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Retreat to a ReckoningаHe looked into their haunted eyes and saw something primal. Continue Reading

American Allenа— Something awful happened in that room that night.аContinue Reading.

America, in the Style of RevereаHe built things to last forever. аContinue Reading

The Empire at Midnightа—аA reprise of a post that first appeared several years ago kicks off ourаremembrance of Paul Revere to mark the bicentennial of his death. Next week, we will look at the man in full, but here is a recounting of his most famous deed.аContinue Reading

The Invaluable Allyа— An excerpt from David and Jeanne’s forthcoming book! Continue Reading

Dulce et Decorumа— When he died on Breed’s Hill, he was only thirty-four, an unlikely revolutionary, as they all were. Continue Reading

Hellfire in the Holy CityаThe people retreating from the heat and light knew that the firefighters would not make any difference. Continue Reading

Music ManаThe unflappable quiet man made everybody hope that maybe, justаmaybe, thisаwasn’t a flop.аContinue Reading

Millyа—аNeither for marriage nor money did she save the terrified white boy that spring afternoon on the banks of the Wakulla. Continue Reading

Rather Respected Than Belovedа—аHe had never been able to shake the nagging feeling that his life was aimless and wasted. Continue Readingа

Celestial Fireа—аThe pleasant young man sprouting like a weed had set himself a challenging standard. Continue Reading

Nightingaleа—аThe master huckster Phineas T. Barnum promoted her as the greatest singer of all time. Sheаwasn’t. She was something more.аContinue Reading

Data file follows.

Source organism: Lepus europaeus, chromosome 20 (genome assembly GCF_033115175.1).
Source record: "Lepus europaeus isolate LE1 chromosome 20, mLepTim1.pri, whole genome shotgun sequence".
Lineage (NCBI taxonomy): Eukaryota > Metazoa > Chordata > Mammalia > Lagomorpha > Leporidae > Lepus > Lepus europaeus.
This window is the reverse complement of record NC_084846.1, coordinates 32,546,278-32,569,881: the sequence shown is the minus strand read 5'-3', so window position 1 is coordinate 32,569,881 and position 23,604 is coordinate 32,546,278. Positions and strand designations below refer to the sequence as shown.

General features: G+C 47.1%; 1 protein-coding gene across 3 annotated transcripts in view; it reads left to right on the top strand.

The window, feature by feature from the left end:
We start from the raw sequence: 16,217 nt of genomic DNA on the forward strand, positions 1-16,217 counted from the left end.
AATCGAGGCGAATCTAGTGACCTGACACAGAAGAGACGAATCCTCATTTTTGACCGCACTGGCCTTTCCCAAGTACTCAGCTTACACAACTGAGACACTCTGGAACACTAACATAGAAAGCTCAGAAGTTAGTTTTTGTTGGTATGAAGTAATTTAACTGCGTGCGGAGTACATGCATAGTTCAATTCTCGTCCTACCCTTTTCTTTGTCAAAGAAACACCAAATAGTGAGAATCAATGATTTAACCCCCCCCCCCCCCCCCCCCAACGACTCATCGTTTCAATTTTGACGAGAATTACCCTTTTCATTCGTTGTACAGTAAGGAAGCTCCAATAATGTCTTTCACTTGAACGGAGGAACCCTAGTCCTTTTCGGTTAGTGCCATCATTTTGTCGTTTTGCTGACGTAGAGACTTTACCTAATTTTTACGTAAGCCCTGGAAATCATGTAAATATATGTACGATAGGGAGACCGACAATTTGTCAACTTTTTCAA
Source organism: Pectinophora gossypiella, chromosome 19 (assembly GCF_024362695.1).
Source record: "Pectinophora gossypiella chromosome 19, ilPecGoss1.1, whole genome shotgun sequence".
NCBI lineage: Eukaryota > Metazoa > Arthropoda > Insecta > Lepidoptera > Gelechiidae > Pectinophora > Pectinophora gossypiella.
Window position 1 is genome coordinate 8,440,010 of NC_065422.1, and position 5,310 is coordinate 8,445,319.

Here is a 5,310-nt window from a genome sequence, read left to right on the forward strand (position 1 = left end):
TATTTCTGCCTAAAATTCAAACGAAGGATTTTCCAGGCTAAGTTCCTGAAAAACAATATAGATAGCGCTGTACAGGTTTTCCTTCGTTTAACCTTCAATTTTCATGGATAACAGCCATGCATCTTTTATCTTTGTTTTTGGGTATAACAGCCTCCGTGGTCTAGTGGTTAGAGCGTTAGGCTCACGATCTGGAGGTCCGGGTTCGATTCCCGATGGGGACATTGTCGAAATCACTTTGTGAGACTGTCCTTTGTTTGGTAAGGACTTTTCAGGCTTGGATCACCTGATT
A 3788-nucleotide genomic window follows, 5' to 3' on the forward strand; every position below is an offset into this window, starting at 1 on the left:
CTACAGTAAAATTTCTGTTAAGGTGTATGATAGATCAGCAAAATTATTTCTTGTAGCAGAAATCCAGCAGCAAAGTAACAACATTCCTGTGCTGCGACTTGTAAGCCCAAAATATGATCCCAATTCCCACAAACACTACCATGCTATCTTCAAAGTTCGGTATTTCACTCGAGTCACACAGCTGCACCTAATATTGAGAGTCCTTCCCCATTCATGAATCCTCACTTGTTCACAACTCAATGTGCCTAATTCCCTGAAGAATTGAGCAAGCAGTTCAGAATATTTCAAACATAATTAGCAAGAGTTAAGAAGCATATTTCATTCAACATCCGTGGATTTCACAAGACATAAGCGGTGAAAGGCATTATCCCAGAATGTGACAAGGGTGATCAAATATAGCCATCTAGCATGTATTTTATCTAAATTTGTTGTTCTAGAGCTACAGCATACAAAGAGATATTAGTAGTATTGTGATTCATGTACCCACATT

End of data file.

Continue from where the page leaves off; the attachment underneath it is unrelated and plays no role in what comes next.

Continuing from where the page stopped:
A Christmas Sampler!а—аForаthis year’s Yuletide, a few recollections to divert and, we hope, delight again or anew. аContinueаReading

Thanksgivingа—а—аSomething happened at Plymouth that was memorable enough to lay the foundation of a tradition. Continue Reading

Lively Girlа—аGeorge was eleven,а and it was Mary who shaped his childhood, though it’s hard to say how.аааContinue Reading

Where is There?а— Plopped down in a trackless wilderness, they were of that generation’s pocket-protector set, nerds in the modernаnomenclature. аContinue Reading

Seventeen Days in Juneа—аCongress had done the king a favor by providingаa short list of traitors. Continue Reading

Child of FortuneаDawn would give way to dark. Tyrants biding their time in the shadows would smile. ContinueаReading

Henry’s MaаTheаscene with the coins was probably a quaint family legend. What happened was more impressive. Continue Reading

Making Helen GladаAnd all the trees of the field shall clap their hands Continue Reading

I, CooperаWhat do a locomotive, a pencil, and a tinkering businessman have to do with one another? Continue Reading

The Swan and the DucklingаThe swan lived a life of glitter on its surface. The duckling simply lived. Continue Reading

Inauguration Dayа—аEverything everyone had known about the country was set to change. Continue Reading

The Wedding at the White HouseааA beguiling charm made her popular, not because she was pretty but because she was nice. Continue Reading

In Short, the Magiа— Will Porter knew that Christmas for adults is always tinged with sadness. Continue Reading

Extra! Extra! Read All About It: Kringle is Real!ааThat day he had the annoying chore of writing about Santa Claus. Continue Reading

The Farmer’s PromiseаHe twice astonished the worldа—ааby going home. Continue Reading

“As Near Heaven as We Can Get”а—ааWithin days they exhausted their meager provisions. As it snowed without cease, they began to starve, and then to die. It was a terrifying state of affairs. Continue Reading

The Finest Trickа—аIt took his dying, which was the greatest escape of all, but it also made for Houdini’s finest trick. Continue Reading

Angry Young Hamiltonа—аLike a primed gun, Alexander Hamilton’s temper snapped its trigger. Continue Reading

The Longest Running ShowаIt was said heаcould whip his weight in wildcats, with a panther added for variety. ContinueаReading

The Reign of WitchesаThe actual motive distilled, as it always does, to nothing more than the despicable creed of authoritarians everywhere:а“Because we can.” Continue Reading

For as Long as There is Libertyа— The recipient might have thought the letter was a bit overdue. Some people thought it was twelve years overdue. Continue Reading